Then wrap no more than 2 turns of teflon pipe thread tape around the male thread and screw it back in. Use an ohmmeter to make sure you still have some metal-to-metal contact between the anode and the tank. If not, screw it in a little more. After ~2 years unscrew the anode, which you should be able to do thanks to the Teflon tape, and see how much is left.

    If you don't have enough space above the installed tank to lift the whole anode out, cut it in half, thirds or whatever so you can easily get it back out. Just connect the cut pieces with a short piece of wire and sheet metal screws--the anodes are soft alum. or zinc.

    The anode dissolves slowly in order to protect the inside surface of the tank. Good hardware stores sell them for ~$20 or so. Much easier and cheaper to replace than the whole tank, especially if you treat the pipe threads when new. These anodes are available in chain form, although not easy to find.
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  8. Ben99r1

    Ben99r1 Long timer

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    I didn't know that it had to be done. Ill do it every 6 months from now on. Trust me I am a maintenance whore. 200,000 miles on my truck. 42,000 miles on my Xr650L. I know how to take care of my stuff. I am going to try to flush the water heater using a method a friend gave me. If that does not work Ill get a new water heater on Thursday. thank for the input and advice guys.
    #8
  9. LuciferMutt

    LuciferMutt Rides slow bike slow

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    My gas water heater is on borrowed time. Banging noises every night and the thing is 17 years old. Gonna replace it pretty soon! In my experience though, you can have one make the banging/rumbling noise for YEARS before they give out. This one's only been makin' noise for a year now.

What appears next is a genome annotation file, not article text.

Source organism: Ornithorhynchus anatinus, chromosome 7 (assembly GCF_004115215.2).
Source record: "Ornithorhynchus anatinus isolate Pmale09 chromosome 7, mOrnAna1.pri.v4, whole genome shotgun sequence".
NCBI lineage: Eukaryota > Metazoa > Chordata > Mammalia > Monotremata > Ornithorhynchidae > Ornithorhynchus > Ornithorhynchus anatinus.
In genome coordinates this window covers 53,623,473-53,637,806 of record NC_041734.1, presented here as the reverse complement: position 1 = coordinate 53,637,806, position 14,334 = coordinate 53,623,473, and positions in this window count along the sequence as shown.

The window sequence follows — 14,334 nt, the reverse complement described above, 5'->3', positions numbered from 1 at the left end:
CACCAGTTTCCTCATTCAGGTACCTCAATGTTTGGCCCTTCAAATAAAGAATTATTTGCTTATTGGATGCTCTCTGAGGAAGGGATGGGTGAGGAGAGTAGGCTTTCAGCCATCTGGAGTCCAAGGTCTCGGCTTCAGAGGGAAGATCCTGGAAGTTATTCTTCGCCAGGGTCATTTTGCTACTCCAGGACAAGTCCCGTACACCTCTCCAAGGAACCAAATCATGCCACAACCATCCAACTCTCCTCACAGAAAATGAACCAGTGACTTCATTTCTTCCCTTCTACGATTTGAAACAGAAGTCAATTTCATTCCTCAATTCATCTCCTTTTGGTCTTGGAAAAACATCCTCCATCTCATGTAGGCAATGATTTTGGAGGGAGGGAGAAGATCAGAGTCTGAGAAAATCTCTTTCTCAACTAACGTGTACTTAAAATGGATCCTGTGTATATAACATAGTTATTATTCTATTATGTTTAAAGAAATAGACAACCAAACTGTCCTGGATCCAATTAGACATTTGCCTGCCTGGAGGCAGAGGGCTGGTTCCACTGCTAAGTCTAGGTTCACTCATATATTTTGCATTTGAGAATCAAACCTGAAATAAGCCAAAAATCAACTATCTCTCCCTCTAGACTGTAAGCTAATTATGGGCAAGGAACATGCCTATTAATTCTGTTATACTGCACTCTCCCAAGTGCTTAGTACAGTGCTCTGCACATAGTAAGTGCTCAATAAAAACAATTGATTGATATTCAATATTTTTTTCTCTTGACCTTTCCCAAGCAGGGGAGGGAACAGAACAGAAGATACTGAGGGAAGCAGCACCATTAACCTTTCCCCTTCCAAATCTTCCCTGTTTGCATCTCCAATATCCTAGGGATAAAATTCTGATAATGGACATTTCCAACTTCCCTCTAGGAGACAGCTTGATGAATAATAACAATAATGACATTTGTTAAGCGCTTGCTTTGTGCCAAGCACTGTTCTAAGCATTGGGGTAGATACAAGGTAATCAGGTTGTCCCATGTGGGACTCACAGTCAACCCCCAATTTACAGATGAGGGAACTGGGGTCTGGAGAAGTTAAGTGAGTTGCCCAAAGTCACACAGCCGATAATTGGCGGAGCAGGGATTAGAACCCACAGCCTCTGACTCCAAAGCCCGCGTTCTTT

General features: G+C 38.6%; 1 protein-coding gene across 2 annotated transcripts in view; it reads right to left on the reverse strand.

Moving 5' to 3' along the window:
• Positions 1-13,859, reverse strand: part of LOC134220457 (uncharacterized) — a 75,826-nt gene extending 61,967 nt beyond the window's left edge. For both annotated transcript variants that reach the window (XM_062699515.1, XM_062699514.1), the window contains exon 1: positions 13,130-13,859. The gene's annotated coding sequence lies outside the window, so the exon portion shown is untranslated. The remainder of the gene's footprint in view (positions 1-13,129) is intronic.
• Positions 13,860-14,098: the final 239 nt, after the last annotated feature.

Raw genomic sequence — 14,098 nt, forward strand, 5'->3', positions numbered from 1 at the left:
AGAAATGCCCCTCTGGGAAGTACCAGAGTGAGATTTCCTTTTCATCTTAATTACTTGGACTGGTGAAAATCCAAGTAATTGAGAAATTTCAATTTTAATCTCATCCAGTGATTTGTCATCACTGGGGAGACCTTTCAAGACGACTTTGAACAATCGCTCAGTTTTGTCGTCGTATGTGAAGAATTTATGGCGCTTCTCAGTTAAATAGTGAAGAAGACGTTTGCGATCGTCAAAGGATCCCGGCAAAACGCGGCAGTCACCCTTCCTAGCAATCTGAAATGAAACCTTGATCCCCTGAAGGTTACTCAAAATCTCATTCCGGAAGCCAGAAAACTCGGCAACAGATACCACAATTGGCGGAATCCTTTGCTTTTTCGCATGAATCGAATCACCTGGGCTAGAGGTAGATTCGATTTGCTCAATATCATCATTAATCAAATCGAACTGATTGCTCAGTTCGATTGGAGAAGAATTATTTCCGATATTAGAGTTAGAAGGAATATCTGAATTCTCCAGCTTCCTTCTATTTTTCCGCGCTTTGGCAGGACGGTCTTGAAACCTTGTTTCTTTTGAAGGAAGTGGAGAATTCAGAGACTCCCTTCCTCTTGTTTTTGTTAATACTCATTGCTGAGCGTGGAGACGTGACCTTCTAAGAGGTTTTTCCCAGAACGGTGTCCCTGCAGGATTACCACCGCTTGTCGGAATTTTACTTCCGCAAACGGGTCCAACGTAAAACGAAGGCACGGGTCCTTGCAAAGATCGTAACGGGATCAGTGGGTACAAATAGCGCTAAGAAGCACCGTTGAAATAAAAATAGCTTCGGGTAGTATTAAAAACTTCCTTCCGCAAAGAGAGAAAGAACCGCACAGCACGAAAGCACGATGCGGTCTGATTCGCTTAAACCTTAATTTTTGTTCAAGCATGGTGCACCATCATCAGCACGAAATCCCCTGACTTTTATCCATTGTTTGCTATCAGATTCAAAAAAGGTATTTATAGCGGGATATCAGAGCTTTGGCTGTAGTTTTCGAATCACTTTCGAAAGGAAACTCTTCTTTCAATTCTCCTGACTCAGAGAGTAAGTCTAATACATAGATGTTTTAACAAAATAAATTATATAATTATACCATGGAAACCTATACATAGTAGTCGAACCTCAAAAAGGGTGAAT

#9
  10. D.T.

    D.T. Difficult but useful

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    I havta flush mine here too.

    Damn, too much shit to take care of! This DIY shit is hard! :lol3
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  11. crankshaft

    crankshaft Guns are for pussies

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    If the drain valve is plugged, I use a piece of 1/2" copper with a hose fitting soldered to one end and suck the water out through the hot side pipe fitting.
    You need to cut the pipes off of course but you'll need to do that anyway if you're replacing it. Don't use the cold side, the dip tube won't let you shove the pipe into the tank:lol3 You could siphon or use a little water bed pump.
    #11
  12. 1911fan

    1911fan Master of the Obvious

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    1) get a new water heater.
    2) install a sediment filter in your water inlet to the house.
    3) install a water softener too.


    1911fan
    #12
  13. mcstark

    mcstark KaTooM convert

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    The banging noise is the water in the bottom of the heater boiling due to the sediment floating around. It's your tank telling you it needs a flush.

    Another tip is to remove the plastic drain valve and install a metal one before installing the new tank. It makes draining it much easier. The plastic ones fail and leak quite often.
    #13
  14. PoundSand

    PoundSand Long timer

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    So not amazing. An average car costs close to $30k these days. A water heater that costs $500 can last 10 - 20 years with no maintenance, and is relatively easy to replace.
    #14